A grand gift for music - East Valley Tribune: GO Notebook

A grand gift for music

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Mandy Zajac writes and edits arts, entertainment and lifestyle content for the Get Out section of the East Valley Tribune. Contact her at (480) 898-6818 or azajac@evtrib.com

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Posted: Thursday, September 22, 2011 7:45 am

When the Ravenscroft Trio performs Saturday night at Tempe Center for the Arts, they’ll share the spotlight with a fourth entity on stage — a piano.

“It is arguably one of the finest pianos in the world,” says Woody Wilson of Lakeshore Music, producer of jazz programming at TCA. “It’s hard to get people to believe that. They think, ‘Oh, it’s just made here in Scottsdale,’ but every musician I’ve booked to come through (the TCA) has marveled at it. They all say it’s a marvel to play.”

Called the Ravenscroft 275 Grand Piano, the instrument is a gift to the city of Tempe from jazz pianist, educator and philanthropist Bob Ravenscroft, of the aforementioned trio. He will play it Saturday, after Mayor Hugh Hallman holds a ribbon cutting and dedication.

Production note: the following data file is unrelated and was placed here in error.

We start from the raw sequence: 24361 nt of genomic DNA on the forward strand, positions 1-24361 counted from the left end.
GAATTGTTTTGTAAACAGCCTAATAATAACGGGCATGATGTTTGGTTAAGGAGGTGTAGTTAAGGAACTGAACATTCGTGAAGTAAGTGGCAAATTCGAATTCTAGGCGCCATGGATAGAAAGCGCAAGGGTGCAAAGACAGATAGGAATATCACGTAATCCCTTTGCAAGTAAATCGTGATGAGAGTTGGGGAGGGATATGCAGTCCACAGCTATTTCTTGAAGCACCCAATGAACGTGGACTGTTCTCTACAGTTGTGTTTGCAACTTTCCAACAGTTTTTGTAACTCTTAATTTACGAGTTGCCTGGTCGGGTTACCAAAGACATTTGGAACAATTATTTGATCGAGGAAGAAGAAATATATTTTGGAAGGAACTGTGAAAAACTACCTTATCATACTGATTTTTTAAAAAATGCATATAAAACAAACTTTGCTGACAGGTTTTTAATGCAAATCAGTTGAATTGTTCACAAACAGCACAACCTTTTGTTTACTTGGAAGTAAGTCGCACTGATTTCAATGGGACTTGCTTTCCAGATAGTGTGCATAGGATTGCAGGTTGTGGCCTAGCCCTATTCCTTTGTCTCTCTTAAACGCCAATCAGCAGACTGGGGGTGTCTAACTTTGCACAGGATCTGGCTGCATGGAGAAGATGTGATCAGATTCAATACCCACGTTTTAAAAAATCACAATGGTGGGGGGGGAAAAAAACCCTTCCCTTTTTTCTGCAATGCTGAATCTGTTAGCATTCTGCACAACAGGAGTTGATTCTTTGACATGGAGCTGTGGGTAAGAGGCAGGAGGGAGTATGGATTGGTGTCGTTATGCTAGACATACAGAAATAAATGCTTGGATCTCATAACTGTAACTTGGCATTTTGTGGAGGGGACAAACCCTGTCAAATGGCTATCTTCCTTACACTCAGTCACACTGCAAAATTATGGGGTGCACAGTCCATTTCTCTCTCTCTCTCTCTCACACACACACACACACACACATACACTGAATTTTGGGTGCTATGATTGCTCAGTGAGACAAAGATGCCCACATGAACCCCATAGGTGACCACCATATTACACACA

“It’s a very big step forward for us,” says Wilson. “... (W)ith the gift to TCA of this incomparable piano, our patrons will experience performances on a par with any in the world.”

The piano was handcrafted by custom piano maker Michael Spreeman, who once worked as a piano technician for Arizona State University.

At 9 feet, it took nearly two years to build, with materials coming from all over the world.

“The Ravenscroft is made by hand, by one or two guys, in a shop up at the airpark in Scottsdale, and it takes months and months and months to do this. You really have to know what you’re doing. It’s a specialty, and it’s proprietary, really. There is wood (inside the piano) from specific forests in Europe, forests that harvest wood just for the purpose of putting in pianos. Everything in it is top shelf,” says Wilson.

The concert grand piano is the first of Spreeman’s Ravenscrofts (there are seven) to “live” in a performance venue. Those who have heard it say its sound is pure but complex, clean but lush.

“We’re trying to build our jazz series with some of the finest piano players in the world, and that’s not hyperbole — that’s what we bring through the TCA. Having a piano like this for those musicians to play on — we’re happy to have it,” says Wilson.

Saturday’s concert will feature Dwight Kilian on bass and Rob Moore on drums. It is scheduled for 7:30 p.m. at Tempe Center for the Arts, 700 W. Rio Salado Parkway. Tickets, $35, can be purchased at the box office, by phone at (480) 350-2822 or online at www.tempe.gov/tca

Information on Lakeshore Music’s upcoming concerts is available at www.lakeshoremusic.org

• Contact writer: (480) 898-6818 or azajac@evtrib.com

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  • Mandy Zajac writes and edits arts, entertainment and lifestyle content for the Get Out section of the East Valley Tribune.

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